State v. Threet

Annotate this Case

438 N.W.2d 746 (1989)

231 Neb. 809

STATE of Nebraska, Appellee, v. Corelia THREET, Appellant.

No. 88-506.

Supreme Court of Nebraska.

April 14, 1989.

*747 Thomas M. Kenney, Douglas County Public Defender, and Timothy P. Burns, Omaha, for appellant.

Robert M. Spire, Atty. Gen., and Lynne R. Fritz, Lincoln, for appellee.

HASTINGS, C.J., and BOSLAUGH, WHITE, CAPORALE, SHANAHAN, GRANT, and FAHRNBRUCH, JJ.

GRANT, Justice.

Defendant appeals from the denial of her petition for postconviction relief in the district court for Douglas County. Defendant was convicted of second degree murder and the use of a firearm in the commission of a felony in connection with the February 2, 1986, killing of Steven W. Johnson. Her conviction was affirmed in this court. State v. Threet, 225 Neb. 682, 407 N.W.2d 766 (1987).

On May 2, 1988, defendant filed a motion for postconviction relief, pursuant to the provisions of Neb.Rev.Stat. ยงยง 29-3001 to 29-3004 (Reissue 1985). In her motion, defendant set out 16 allegations and requested that a specific attorney outside of the public defender's office be appointed, that a judge other than the trial judge hear the motion, and that her sentence be vacated.

Section 29-3001 provides:

Unless the motion and the files and records of the case show to the satisfaction of the court that the prisoner is entitled to no relief, the court shall ... grant a prompt hearing thereon, determine the issues and make findings of fact and conclusions of law with respect thereto.... A court may entertain and determine such motion without requiring the production of the prisoner, whether or not a hearing is held.

The trial court did not hold an evidentiary hearing, but on May 12, 1988, entered a five-page order denying defendant's motion. Defendant timely filed a notice of appeal together with a poverty affidavit, and the trial court appointed the public defender to represent her on this appeal. In this court, defendant assigns a single error, contending that the trial court erred in not granting defendant an evidentiary hearing on her claim that she received ineffective assistance of counsel during her trial and appeal. We affirm.

An evidentiary hearing may be denied on a motion for postconviction relief when the records and files in the case affirmatively establish that the defendant is not entitled to relief. State v. Reddick, 230 Neb. 218, 430 N.W.2d 542 (1988). In this case, the transcript and the 585-page trial bill of exceptions established that defendant is not entitled to relief.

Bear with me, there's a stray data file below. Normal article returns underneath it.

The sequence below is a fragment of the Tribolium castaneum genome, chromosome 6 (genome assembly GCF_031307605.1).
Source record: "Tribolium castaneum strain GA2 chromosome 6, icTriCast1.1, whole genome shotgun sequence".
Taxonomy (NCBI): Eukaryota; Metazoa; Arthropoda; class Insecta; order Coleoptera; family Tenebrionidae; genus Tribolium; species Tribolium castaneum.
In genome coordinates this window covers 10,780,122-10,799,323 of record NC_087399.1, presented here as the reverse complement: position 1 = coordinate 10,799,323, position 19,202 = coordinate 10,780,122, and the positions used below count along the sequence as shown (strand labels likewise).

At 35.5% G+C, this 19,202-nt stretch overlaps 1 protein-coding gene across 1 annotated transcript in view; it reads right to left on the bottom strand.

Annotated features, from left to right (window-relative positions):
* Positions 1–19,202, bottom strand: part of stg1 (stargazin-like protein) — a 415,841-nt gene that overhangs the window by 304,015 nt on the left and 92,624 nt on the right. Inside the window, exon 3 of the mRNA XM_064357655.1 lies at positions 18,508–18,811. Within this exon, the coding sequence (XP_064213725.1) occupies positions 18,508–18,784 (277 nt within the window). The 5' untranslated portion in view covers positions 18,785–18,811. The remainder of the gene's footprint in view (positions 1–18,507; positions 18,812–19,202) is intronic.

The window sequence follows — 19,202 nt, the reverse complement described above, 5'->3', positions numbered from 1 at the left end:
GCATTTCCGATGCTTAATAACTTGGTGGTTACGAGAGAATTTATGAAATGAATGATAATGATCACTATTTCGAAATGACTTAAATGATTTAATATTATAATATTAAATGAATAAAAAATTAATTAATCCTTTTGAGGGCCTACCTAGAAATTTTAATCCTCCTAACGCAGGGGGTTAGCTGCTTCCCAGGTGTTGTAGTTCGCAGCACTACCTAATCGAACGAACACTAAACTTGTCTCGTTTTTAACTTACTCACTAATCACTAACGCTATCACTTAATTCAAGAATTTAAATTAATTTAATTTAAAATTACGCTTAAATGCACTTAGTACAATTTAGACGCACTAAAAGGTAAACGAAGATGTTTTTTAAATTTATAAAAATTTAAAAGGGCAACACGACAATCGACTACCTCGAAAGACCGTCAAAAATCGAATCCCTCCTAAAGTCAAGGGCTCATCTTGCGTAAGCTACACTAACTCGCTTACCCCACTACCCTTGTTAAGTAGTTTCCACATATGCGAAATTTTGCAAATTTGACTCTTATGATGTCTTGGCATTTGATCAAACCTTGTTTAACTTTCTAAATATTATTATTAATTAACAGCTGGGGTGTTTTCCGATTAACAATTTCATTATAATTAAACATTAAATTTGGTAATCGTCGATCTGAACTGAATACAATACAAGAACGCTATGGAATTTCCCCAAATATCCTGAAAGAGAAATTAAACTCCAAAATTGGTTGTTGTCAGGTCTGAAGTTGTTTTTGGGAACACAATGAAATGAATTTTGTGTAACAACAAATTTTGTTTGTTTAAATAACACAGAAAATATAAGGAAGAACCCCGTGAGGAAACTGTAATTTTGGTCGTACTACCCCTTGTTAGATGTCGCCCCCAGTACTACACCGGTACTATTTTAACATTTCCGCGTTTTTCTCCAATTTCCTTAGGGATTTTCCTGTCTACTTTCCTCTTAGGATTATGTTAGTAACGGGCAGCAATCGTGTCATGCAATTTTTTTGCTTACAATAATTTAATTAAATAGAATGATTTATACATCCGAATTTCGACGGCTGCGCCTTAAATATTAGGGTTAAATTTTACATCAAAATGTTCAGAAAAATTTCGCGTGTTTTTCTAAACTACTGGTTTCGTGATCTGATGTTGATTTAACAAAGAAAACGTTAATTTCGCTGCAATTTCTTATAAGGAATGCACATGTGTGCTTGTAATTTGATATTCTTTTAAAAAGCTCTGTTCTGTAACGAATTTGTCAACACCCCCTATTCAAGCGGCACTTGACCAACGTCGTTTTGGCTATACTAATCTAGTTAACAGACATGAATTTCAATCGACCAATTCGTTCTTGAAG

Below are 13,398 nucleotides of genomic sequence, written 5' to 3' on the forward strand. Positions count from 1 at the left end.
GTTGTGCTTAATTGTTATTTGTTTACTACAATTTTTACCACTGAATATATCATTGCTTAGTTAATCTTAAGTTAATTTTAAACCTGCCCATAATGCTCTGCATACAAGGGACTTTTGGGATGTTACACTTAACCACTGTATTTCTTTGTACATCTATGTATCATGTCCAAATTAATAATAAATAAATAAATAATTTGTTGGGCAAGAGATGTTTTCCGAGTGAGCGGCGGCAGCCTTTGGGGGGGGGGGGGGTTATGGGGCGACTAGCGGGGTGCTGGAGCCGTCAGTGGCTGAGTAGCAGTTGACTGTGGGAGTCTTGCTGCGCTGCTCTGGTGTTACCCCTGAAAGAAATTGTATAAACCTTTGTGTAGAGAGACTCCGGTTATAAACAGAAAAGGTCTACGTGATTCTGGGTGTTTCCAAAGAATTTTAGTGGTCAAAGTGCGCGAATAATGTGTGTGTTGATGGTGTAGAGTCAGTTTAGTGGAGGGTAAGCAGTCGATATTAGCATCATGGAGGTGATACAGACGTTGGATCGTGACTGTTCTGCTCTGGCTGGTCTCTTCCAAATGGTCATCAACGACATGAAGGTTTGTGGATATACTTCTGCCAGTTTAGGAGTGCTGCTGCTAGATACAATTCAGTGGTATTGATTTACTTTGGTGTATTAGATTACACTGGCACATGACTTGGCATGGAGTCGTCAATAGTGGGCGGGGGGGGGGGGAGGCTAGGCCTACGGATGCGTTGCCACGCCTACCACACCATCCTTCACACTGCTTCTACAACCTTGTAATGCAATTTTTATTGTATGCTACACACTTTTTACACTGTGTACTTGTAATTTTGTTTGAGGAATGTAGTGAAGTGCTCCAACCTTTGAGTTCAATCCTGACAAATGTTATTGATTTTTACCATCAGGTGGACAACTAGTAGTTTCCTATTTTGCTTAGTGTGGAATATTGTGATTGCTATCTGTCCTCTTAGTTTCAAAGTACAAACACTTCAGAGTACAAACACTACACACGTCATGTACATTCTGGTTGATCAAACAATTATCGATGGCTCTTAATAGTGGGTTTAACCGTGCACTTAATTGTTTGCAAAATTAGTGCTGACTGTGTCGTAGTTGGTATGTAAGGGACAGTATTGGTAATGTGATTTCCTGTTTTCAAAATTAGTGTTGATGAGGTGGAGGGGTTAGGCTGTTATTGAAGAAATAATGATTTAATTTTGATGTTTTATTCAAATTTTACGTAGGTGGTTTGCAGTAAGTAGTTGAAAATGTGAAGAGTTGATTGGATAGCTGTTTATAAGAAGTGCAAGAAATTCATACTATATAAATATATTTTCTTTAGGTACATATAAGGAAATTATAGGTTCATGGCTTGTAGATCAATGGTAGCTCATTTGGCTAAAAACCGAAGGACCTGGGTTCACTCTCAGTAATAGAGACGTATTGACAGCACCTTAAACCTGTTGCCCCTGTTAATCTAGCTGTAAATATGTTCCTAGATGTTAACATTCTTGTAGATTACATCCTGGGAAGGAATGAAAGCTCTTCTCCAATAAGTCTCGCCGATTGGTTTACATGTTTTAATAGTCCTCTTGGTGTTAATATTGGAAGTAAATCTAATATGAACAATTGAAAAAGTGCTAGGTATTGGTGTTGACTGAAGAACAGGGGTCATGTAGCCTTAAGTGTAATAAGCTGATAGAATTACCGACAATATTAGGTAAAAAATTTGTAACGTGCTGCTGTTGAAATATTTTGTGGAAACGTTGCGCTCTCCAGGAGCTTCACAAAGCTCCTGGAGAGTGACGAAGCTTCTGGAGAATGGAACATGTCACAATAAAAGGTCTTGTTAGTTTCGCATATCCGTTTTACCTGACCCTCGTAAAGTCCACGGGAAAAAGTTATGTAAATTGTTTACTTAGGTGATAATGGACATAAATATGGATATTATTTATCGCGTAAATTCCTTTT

Before we examine the sole error assigned, we note the other issues raised by defendant in her motion. Defendant *748 alleges that there had been prosecutorial misconduct in this case, in that "[d]uring closing arguments the prosecutor conducted himself in such a way as to result in prosecutorial misconduct," and "[t]he prosecutor erred ... in his closing remarks. Making derogatory remarks." The trial court determined, and we agree, that defendant's motion does not set out any facts, but only conclusions. We held in State v. Turner, 194 Neb. 252, 257, 231 N.W.2d 345, 349 (1975),

In a proceeding under the Post Conviction Act the applicant is required to allege facts which, if proved, constitute a violation or infringement of constitutional rights and the pleading of mere conclusions of fact or of law are [sic] not sufficient to require the court to grant an evidentiary hearing.

See, also, State v. Bradford, 223 Neb. 908, 395 N.W.2d 495 (1986); State v. Start, 229 Neb. 575, 427 N.W.2d 800 (1988).

Apparently recognizing the above statement of law, defendant states in her motion that "[w]ithout the court records which would include motions presented in the first trial transcript, which I know to include errors, I'm unable to elaborate the issues." Again we agree with the trial court, whose order included the statement, "Had defendant wished to review the Bill of Exceptions in this case, same was available to her as it would be to any convicted defendant." The record does not show any request for the transcript, and appellant may not rely on her own inactivity to excuse the proper presentation of any claim she may have. See, State v. Robinson, 215 Neb. 449, 339 N.W.2d 76 (1983); State v. Blue, 223 Neb. 379, 391 N.W.2d 102 (1986).

We further note, as did the trial court, that allegations of prosecutorial misconduct are proper subjects for a direct appeal, not a postconviction hearing, and in the absence of a direct appeal, the issue will not be considered in this hearing. State v. Reddick, supra; State v. Painter, 229 Neb. 278, 426 N.W.2d 513 (1988).